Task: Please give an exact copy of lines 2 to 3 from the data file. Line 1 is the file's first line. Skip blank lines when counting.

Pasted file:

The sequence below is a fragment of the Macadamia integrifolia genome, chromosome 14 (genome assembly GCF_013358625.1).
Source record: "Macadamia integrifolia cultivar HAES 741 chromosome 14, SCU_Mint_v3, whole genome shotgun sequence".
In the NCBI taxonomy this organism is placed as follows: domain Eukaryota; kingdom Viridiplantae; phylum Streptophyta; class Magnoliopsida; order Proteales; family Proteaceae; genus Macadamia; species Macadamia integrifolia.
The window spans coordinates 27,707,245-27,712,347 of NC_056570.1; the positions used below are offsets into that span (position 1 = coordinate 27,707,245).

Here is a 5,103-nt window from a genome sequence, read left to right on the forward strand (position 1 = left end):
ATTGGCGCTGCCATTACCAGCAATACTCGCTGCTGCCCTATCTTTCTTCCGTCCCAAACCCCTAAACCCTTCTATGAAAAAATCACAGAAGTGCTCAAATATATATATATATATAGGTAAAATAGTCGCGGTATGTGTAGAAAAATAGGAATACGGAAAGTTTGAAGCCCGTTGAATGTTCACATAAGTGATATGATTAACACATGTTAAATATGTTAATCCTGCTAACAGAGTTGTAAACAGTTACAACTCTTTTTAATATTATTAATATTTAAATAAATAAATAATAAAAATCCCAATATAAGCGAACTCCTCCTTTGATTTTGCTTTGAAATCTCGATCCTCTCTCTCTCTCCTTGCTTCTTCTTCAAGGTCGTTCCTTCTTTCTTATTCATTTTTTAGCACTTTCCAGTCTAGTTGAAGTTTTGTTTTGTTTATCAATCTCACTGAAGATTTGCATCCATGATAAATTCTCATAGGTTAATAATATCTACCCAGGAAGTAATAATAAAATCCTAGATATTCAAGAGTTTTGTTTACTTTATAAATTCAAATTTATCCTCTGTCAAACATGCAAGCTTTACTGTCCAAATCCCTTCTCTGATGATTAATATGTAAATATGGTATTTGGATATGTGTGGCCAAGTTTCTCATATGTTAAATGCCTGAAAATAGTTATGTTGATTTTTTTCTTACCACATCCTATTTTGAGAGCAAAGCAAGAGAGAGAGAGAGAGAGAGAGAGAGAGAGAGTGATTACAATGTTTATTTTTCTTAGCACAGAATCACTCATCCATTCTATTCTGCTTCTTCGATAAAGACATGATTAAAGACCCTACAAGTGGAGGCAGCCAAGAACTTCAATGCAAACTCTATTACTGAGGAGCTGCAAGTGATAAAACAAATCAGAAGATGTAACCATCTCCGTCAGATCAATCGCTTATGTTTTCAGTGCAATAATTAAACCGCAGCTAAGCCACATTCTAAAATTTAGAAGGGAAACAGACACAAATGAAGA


Source record: "Macadamia integrifolia cultivar HAES 741 chromosome 14, SCU_Mint_v3, whole genome shotgun sequence".
In the NCBI taxonomy this organism is placed as follows: domain Eukaryota; kingdom Viridiplantae; phylum Streptophyta; class Magnoliopsida; order Proteales; family Proteaceae; genus Macadamia; species Macadamia integrifolia.